You may have heard of the Dark Web, but do you really know what it is? This may sound like fiction, but it’s very much a reality. If you’ve never taken the time to learn about it, now would be an excellent time to start.
What is the Dark Web?
Technically, the dark web is a blanket term used to describe either:
The dark web takes up a huge portion of the Internet. You can’t access it with standard web browsers. It houses 7,500 terabytes of information, and contains 550 times more public information than the “regular” Internet. This information is spread across more than 200,000 different sites—And they’re a lot seedier than you can imagine.
To access the dark web, you need specialized applications like Tor, Freenet or I2P. Tor is a name you may recognize from reports in the news. It’s the most popular of these applications in large part because it’s also the easiest to use.
Experts warn that you should stay off the dark web. However, if you must explore it, do so via a virtual machine on a computer that has no data stored on it. This is because there’s some very sophisticated malware circulating on the dark web.
Criminal Activity on the Dark Web
The major appeal of the dark web is its anonymity— Applications like Tor promise total secrecy as they don’t connect a “user” and a “server” through traditional means. Instead, they use what is commonly referred to as Tor relays – specially configured computers that act as nodes. When a message is transferred from one node to another, it’s encrypted so only the machine that sent it, and the machine it’s being sent to, can decode it. Pass a message across enough of these nodes and it becomes incredibly difficult – if not downright impossible – to decrypt.
Due to its anonymity and secrecy, the dark web is incredibly popular with people who have malicious intentions. However, cyber attackers aren’t the only ones using it—Everyday criminals, pedophiles and even terrorist groups regularly communicate via the dark web.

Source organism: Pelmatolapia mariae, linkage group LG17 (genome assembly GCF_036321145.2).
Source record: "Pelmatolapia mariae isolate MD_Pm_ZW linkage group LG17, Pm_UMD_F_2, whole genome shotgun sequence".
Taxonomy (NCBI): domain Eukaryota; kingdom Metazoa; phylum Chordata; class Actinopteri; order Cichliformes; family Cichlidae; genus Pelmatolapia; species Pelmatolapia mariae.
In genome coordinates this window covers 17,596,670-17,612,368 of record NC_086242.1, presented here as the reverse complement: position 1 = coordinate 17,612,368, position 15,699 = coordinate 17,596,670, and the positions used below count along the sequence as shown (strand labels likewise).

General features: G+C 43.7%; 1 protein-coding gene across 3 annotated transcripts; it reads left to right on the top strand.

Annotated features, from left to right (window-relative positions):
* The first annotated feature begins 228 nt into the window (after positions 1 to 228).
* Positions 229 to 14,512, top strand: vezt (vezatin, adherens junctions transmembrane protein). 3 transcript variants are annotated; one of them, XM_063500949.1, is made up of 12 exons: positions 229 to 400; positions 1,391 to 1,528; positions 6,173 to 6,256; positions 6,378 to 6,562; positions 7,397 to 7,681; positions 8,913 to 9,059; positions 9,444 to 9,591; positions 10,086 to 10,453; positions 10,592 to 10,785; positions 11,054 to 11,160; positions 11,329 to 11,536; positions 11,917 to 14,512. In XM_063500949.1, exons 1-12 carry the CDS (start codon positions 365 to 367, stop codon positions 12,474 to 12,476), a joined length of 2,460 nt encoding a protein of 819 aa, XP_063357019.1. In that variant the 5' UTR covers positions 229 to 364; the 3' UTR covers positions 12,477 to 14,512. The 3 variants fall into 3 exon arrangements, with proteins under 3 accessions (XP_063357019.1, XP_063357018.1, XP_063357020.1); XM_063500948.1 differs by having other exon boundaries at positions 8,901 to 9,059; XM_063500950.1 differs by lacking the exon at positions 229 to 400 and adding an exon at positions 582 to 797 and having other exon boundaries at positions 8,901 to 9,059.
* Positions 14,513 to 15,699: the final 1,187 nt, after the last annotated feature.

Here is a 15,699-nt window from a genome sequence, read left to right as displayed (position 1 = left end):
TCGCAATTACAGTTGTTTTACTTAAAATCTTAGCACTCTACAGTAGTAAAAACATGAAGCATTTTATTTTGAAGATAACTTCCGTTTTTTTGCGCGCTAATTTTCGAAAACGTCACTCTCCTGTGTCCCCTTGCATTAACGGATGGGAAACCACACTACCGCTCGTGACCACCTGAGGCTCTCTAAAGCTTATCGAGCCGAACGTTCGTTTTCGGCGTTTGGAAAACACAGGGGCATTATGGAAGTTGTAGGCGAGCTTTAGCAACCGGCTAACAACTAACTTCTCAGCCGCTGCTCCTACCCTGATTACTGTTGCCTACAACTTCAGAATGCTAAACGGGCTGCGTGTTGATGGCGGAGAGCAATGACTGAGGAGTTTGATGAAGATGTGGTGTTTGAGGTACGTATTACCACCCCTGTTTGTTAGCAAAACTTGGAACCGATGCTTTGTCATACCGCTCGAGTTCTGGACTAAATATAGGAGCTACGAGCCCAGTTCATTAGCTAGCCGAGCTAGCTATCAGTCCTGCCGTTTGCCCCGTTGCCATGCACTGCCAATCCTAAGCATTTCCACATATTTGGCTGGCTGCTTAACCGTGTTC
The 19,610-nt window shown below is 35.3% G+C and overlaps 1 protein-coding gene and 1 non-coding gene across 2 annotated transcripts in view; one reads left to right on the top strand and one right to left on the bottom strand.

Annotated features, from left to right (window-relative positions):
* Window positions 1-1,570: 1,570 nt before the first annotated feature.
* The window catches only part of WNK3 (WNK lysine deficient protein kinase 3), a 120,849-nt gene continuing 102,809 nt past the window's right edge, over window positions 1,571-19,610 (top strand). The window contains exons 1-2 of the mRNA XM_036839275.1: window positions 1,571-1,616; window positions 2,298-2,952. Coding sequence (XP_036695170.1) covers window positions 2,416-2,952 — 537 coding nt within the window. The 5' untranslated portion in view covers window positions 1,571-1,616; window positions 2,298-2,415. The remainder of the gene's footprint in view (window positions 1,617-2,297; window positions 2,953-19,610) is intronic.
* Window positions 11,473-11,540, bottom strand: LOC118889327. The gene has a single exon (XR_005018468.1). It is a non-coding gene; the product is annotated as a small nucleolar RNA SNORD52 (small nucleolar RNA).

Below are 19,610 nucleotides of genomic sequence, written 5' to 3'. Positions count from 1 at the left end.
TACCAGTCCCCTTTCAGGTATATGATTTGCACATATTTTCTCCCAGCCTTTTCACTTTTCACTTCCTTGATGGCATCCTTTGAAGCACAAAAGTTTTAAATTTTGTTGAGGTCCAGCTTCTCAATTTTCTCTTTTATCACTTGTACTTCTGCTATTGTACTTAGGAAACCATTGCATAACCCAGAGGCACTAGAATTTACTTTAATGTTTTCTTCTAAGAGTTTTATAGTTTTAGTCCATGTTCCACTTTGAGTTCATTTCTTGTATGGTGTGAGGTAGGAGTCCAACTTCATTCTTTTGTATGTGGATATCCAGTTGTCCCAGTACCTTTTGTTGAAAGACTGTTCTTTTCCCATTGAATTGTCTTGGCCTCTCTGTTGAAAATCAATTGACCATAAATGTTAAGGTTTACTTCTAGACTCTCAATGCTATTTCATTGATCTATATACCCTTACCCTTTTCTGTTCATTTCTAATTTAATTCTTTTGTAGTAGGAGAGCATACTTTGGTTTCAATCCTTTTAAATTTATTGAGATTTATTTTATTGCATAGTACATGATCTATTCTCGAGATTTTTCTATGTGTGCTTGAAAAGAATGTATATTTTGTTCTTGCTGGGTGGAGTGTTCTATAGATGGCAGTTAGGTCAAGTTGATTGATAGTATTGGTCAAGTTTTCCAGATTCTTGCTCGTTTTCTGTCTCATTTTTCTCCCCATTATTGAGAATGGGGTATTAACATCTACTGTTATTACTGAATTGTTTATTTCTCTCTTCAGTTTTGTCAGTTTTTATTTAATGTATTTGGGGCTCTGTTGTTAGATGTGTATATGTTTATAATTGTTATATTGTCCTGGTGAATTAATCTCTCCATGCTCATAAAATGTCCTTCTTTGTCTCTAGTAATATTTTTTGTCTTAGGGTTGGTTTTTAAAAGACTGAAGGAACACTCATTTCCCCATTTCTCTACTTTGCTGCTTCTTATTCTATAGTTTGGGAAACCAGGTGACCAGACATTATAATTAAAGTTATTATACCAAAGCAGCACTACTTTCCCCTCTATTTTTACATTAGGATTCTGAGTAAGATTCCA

The dark web is home to many criminal activities—including a market for illegal goods, drugs and firearms where transactions are made via Bitcoin. A frightening example of the “worst” use of the dark web is the “Assassination Market.” This is exactly what you think it is – a place where users can pay money to have someone assassinated.
The Dark Web Impacts Businesses Around the World.
If you think that the dark web doesn’t have the potential to affect your business, you should think again. It’s home to the cybercriminals who want to steal your data. According to one study conducted by the Norwich University, the total amount of revenue generated by criminal activities on the dark web exceeds $100 million per year. Criminals also use it to develop, share and test new cyberattacks before a “launch” against businesses throughout the world.
When you consider the fact that the cost of a single data breach now averages $3.62 million ( about $141 per compromised record), you see why the dark web is so popular with cyber criminals.
Law enforcement agencies are having difficulty penetrating the dark web’s “murky waters.” It’s very difficult to “bust” someone who’s planning a massive cyberattack, and the use of Bitcoin also makes tracking illegal funds very challenging.
However, stopping these people is certainly not impossible. In recent years, many agencies have had success in both bringing down illegal websites and arresting the users behind them. For example, Ross Ulbricht, the person who created perhaps the most well-known drug market in the history of the web, The Silk Road, is now in jail. A feature film is planned about his life–However, he’ll have to watch it from behind bars.
Be Vigilant, and Stay Off the Dark Web.
To protect your business from cybercriminals on the dark web, you must be vigilant. Knowing as much as possible about how to fend off cyberattacks before they have a chance to do damage, is key.
The team at Hill Tech Solutions understands these challenges. We’ll work with you to create a comprehensive security plan to protect your business in Baltimore, Bel Air, and Abingdon from data breaches, malware or other cyber threats. Contact our security professionals at (410) 671-5780 or firstname.lastname@example.org to schedule your no-obligation consult.